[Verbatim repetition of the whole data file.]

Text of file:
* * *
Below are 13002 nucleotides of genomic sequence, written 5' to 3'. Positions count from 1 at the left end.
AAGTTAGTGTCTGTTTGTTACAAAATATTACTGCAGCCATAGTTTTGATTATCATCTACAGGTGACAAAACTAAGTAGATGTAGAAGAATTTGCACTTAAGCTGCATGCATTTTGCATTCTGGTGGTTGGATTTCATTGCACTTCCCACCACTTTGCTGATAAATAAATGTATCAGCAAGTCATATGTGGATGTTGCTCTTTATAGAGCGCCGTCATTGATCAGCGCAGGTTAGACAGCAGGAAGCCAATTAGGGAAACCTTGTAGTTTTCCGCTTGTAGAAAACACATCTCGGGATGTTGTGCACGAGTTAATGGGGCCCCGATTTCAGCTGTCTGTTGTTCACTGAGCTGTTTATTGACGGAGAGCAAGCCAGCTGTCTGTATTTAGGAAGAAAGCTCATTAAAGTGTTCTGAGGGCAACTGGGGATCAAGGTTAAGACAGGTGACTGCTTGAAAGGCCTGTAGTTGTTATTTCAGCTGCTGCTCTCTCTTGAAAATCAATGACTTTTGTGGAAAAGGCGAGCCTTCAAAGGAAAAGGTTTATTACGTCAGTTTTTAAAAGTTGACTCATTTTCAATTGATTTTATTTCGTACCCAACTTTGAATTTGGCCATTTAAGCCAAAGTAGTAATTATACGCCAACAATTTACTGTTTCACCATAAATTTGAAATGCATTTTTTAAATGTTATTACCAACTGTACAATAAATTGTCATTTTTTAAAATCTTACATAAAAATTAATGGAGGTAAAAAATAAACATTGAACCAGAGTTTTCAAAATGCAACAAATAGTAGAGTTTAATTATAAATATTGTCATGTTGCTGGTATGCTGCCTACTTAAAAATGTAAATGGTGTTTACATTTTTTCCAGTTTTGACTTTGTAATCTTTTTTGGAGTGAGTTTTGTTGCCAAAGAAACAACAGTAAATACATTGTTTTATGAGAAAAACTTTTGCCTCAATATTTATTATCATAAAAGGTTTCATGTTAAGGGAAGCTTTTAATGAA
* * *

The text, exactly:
Below are 13002 nucleotides of genomic sequence, written 5' to 3'. Positions count from 1 at the left end.
AAGTTAGTGTCTGTTTGTTACAAAATATTACTGCAGCCATAGTTTTGATTATCATCTACAGGTGACAAAACTAAGTAGATGTAGAAGAATTTGCACTTAAGCTGCATGCATTTTGCATTCTGGTGGTTGGATTTCATTGCACTTCCCACCACTTTGCTGATAAATAAATGTATCAGCAAGTCATATGTGGATGTTGCTCTTTATAGAGCGCCGTCATTGATCAGCGCAGGTTAGACAGCAGGAAGCCAATTAGGGAAACCTTGTAGTTTTCCGCTTGTAGAAAACACATCTCGGGATGTTGTGCACGAGTTAATGGGGCCCCGATTTCAGCTGTCTGTTGTTCACTGAGCTGTTTATTGACGGAGAGCAAGCCAGCTGTCTGTATTTAGGAAGAAAGCTCATTAAAGTGTTCTGAGGGCAACTGGGGATCAAGGTTAAGACAGGTGACTGCTTGAAAGGCCTGTAGTTGTTATTTCAGCTGCTGCTCTCTCTTGAAAATCAATGACTTTTGTGGAAAAGGCGAGCCTTCAAAGGAAAAGGTTTATTACGTCAGTTTTTAAAAGTTGACTCATTTTCAATTGATTTTATTTCGTACCCAACTTTGAATTTGGCCATTTAAGCCAAAGTAGTAATTATACGCCAACAATTTACTGTTTCACCATAAATTTGAAATGCATTTTTTAAATGTTATTACCAACTGTACAATAAATTGTCATTTTTTAAAATCTTACATAAAAATTAATGGAGGTAAAAAATAAACATTGAACCAGAGTTTTCAAAATGCAACAAATAGTAGAGTTTAATTATAAATATTGTCATGTTGCTGGTATGCTGCCTACTTAAAAATGTAAATGGTGTTTACATTTTTTCCAGTTTTGACTTTGTAATCTTTTTTGGAGTGAGTTTTGTTGCCAAAGAAACAACAGTAAATACATTGTTTTATGAGAAAAACTTTTGCCTCAATATTTATTATCATAAAAGGTTTCATGTTAAGGGAAGCTTTTAATGAA